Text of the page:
Jack Scarrott was born at Fothergill Street, Newport, on 28 March 1870. He was the eldest son of Levi Scarrott, a basket-maker, and his wife Fiance (née Smith). After a brief period when employed as a booth boxer, Scarrott married Priscilla Loveridge of Cardiff on December 15 1890 at St. Catherine's Church in Pontypridd, and then started his own boxing booth which he built at the Mill Field, Pontypridd. Scarrott's 'Pavilion' toured extensively throughout South Wales, and first featured lesser known pugilists and some well-known bare knuckle mountain fighters such as Shoni Engineer (John Jones of Treorchy). As the booth became more established, Scarrott's troupe included such notable boxers as Jim Driscoll of Cardiff (British Featherweight Champion), Tom Thomas of Penygraig (British Middleweight Champion), Johnny Basham of Casnewydd (British & European Welterweight Champion), and Percy Jones of Porth (World Flyweight Champion). Jack Scarrott is best remembered for having given Jimmy Wilde (World Flyweight Champion) his first opportunity when Wilde was approximately 16 years old.
By 1907, Jack Scarrott's Pavilion was one of the best known travelling fairground boxing booths in Wales. In 1912, Scarrott's Pavilion was stationed at Tonypandy. It proved to be so popular that Scarrott leased the Tonypandy Hippodrome to accommodate crowds of upwards of 2,000 people, and by the end of the year extra provision was made to increase the capacity by a further 1,000. Scarrott sold his interest in the venue in March 1913, and purchased a new travelling boxing booth. In January of 1914, Scarrott returned to Tonypandy and leased the Pavilion Rink, which could hold up to 4,000 spectators and was located across the road from the Hippodrome. A match between Young (George) Dando of Merthyr and Charlie Yeomans of Pontypridd drew an estimated crowd of 3,000 spectators. Having established a second large permanent venue for boxing, Scarrott sold his interests in the Pavilion Rink and continued promoting contests at the Drill Hall in Merthyr for a short time before taking to the road again. In late 1916, Scarrott took over the Skating Ring Pavilion in Bargoed which featured roundabouts, shooting stalls and other amusements, as well as promoting boxing and fencing displays. A benefit event was held each week, with Scarrott donating the money collected to military hospitals to assist wounded soldiers. Scarrott ceased promotions at Bargoed Skating Ring after May 1918, and returned to running his travelling boxing booth. He afterwards leased the famous Mountain Ash Pavilion for 6 months in November 1918. Although Jack Scarrott continued to put on occasional boxing contests as late as the 1930s, following World War 1 his attentions turned more to running fairground attractions.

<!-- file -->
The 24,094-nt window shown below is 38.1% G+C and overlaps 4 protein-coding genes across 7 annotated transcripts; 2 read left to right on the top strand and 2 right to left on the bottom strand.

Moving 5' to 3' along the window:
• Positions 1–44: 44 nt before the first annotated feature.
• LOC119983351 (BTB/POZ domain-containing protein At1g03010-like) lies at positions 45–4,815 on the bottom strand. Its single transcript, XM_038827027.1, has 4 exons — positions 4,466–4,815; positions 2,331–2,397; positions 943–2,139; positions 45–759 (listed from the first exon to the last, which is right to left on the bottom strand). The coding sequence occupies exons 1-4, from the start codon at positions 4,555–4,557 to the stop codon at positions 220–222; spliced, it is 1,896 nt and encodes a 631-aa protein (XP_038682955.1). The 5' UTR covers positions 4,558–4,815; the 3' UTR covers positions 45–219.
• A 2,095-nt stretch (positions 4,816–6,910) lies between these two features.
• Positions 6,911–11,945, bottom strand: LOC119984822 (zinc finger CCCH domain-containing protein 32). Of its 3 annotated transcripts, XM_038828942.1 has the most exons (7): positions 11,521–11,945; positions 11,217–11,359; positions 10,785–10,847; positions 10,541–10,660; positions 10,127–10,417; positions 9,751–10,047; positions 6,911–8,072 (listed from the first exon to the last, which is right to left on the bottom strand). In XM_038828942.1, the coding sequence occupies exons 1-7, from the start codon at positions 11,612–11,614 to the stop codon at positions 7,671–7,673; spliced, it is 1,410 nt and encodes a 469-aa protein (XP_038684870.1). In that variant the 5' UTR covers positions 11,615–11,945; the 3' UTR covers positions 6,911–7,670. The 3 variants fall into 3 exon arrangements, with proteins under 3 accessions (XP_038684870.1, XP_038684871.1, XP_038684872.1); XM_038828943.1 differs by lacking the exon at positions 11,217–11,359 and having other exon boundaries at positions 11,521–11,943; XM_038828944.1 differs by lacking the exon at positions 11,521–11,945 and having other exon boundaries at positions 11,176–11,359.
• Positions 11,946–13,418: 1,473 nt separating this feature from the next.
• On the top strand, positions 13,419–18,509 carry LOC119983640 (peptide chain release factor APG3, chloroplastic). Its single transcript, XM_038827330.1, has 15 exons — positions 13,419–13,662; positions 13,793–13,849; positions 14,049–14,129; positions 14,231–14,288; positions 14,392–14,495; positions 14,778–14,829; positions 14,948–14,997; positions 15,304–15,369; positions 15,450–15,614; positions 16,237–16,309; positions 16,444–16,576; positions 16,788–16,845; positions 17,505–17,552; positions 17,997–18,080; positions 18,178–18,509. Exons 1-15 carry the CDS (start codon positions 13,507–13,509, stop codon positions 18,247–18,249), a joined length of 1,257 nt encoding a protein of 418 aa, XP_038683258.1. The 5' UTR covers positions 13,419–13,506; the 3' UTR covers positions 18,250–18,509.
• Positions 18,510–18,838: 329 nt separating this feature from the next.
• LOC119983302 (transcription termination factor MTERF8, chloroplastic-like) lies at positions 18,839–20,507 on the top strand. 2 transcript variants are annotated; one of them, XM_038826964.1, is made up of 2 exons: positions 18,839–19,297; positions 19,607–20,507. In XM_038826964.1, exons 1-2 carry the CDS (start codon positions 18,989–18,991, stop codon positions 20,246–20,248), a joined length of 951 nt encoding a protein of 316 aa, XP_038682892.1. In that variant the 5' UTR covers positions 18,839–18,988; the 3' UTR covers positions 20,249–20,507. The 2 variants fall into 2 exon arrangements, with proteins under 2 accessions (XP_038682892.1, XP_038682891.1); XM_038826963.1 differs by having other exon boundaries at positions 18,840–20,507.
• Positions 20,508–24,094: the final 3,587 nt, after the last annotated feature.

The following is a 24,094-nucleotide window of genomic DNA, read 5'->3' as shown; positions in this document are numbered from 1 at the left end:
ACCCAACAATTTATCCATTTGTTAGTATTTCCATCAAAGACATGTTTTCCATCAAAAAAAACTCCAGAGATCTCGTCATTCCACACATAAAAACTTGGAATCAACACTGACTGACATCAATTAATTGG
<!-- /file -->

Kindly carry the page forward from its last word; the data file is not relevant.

Jack Scarrott passed away on the Caldicot Fairground on 6 October 1947 at the age of 77. He was buried at the Glyntaff Cemetery near Pontypridd.
Published date: 2020-06-01
Article Copyright: http://rightsstatements.org/page/InC/1.0/